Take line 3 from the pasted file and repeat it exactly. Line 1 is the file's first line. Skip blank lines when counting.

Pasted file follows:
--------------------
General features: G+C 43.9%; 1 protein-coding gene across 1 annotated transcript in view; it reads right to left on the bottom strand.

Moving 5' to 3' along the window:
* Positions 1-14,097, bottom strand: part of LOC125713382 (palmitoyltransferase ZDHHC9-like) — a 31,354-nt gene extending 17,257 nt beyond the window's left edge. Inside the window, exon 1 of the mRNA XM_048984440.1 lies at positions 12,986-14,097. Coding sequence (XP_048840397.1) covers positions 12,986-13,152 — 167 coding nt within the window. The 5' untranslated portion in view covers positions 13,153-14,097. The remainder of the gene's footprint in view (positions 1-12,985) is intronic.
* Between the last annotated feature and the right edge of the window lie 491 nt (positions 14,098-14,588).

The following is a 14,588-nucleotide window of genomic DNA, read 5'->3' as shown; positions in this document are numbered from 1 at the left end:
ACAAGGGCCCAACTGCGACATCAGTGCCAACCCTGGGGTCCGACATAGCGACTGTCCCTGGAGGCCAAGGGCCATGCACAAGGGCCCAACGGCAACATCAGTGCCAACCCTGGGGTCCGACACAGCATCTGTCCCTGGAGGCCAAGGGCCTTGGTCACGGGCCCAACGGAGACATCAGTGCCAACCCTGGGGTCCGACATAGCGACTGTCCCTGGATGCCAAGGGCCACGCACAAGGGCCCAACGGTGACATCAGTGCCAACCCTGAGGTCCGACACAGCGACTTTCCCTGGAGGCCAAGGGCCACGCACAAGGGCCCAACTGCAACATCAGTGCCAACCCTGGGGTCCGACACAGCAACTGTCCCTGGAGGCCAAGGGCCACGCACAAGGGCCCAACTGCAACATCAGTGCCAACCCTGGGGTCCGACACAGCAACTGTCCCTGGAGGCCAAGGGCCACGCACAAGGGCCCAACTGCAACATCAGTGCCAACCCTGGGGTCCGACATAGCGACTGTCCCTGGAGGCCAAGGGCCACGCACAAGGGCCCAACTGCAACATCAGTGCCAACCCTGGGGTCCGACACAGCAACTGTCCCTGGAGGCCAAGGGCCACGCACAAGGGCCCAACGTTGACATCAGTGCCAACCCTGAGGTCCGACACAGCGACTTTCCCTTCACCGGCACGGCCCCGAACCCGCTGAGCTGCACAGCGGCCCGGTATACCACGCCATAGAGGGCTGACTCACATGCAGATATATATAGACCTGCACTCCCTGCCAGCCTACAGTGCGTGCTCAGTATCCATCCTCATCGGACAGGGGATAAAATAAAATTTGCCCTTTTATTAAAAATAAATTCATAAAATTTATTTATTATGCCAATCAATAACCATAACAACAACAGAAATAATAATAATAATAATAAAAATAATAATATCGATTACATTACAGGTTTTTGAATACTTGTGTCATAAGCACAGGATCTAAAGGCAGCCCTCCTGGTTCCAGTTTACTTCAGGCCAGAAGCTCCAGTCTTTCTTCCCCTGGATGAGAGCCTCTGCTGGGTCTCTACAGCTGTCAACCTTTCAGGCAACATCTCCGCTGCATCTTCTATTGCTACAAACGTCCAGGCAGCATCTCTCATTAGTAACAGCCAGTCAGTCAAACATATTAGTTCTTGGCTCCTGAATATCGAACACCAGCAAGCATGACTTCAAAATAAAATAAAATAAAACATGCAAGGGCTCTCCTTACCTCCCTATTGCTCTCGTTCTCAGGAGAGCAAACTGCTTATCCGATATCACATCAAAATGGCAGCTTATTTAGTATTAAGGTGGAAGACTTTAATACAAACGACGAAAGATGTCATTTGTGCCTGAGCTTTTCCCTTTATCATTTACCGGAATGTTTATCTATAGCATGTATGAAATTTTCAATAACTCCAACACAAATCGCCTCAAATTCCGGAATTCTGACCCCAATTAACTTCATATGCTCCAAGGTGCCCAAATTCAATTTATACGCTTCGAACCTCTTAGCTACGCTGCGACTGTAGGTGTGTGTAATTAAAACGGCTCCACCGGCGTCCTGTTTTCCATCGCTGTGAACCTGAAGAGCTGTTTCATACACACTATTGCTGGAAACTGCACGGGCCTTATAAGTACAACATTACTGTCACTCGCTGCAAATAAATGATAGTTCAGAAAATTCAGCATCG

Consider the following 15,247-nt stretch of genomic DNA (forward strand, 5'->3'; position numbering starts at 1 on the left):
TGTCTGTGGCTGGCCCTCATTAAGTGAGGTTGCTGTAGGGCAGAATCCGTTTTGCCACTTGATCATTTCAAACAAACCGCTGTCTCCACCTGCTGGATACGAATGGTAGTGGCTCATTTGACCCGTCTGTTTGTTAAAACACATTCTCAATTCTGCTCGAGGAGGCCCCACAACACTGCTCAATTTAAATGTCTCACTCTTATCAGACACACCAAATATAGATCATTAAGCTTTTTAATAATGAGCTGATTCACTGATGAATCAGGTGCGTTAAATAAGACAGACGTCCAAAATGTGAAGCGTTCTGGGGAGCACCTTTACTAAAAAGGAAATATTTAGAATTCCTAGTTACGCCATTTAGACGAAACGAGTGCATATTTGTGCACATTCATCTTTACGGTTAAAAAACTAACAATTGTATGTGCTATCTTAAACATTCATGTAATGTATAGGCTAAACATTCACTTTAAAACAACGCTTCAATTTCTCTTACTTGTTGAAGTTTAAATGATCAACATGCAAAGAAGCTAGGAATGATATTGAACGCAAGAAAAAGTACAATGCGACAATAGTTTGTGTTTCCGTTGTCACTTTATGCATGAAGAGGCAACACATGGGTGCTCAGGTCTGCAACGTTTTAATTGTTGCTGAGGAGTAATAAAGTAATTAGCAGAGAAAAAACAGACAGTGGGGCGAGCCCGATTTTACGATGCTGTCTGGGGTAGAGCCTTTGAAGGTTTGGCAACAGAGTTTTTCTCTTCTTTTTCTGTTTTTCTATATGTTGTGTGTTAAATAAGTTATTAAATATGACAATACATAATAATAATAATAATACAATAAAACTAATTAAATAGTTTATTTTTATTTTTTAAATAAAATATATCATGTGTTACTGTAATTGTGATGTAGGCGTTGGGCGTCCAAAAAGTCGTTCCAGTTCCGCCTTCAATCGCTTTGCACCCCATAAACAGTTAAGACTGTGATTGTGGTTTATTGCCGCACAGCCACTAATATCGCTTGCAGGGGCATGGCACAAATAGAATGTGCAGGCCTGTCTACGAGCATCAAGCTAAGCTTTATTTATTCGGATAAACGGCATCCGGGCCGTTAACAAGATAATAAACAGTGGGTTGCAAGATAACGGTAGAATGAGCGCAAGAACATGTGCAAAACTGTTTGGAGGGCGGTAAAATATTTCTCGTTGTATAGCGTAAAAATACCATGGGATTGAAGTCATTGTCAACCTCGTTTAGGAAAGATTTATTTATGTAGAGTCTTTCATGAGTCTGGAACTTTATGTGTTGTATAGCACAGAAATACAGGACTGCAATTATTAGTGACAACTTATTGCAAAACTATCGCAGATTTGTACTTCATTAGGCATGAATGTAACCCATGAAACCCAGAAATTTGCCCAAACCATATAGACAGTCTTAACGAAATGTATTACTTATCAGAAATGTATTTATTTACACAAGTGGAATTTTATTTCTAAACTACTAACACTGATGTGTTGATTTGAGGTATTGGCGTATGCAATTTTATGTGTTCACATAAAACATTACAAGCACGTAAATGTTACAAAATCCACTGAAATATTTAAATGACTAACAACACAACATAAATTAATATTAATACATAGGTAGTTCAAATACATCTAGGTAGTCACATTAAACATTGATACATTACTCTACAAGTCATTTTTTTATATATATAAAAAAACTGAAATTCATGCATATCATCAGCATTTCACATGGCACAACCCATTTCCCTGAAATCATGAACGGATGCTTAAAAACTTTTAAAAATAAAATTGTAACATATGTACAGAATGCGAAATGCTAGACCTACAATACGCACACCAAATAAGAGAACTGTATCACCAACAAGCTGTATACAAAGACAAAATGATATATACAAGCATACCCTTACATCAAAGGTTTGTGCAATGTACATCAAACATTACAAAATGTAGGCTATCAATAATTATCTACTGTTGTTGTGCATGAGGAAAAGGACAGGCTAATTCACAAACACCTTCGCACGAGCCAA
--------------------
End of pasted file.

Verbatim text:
* Positions 1-14,097, bottom strand: part of LOC125713382 (palmitoyltransferase ZDHHC9-like) — a 31,354-nt gene extending 17,257 nt beyond the window's left edge. Inside the window, exon 1 of the mRNA XM_048984440.1 lies at positions 12,986-14,097. Coding sequence (XP_048840397.1) covers positions 12,986-13,152 — 167 coding nt within the window. The 5' untranslated portion in view covers positions 13,153-14,097. The remainder of the gene's footprint in view (positions 1-12,985) is intronic.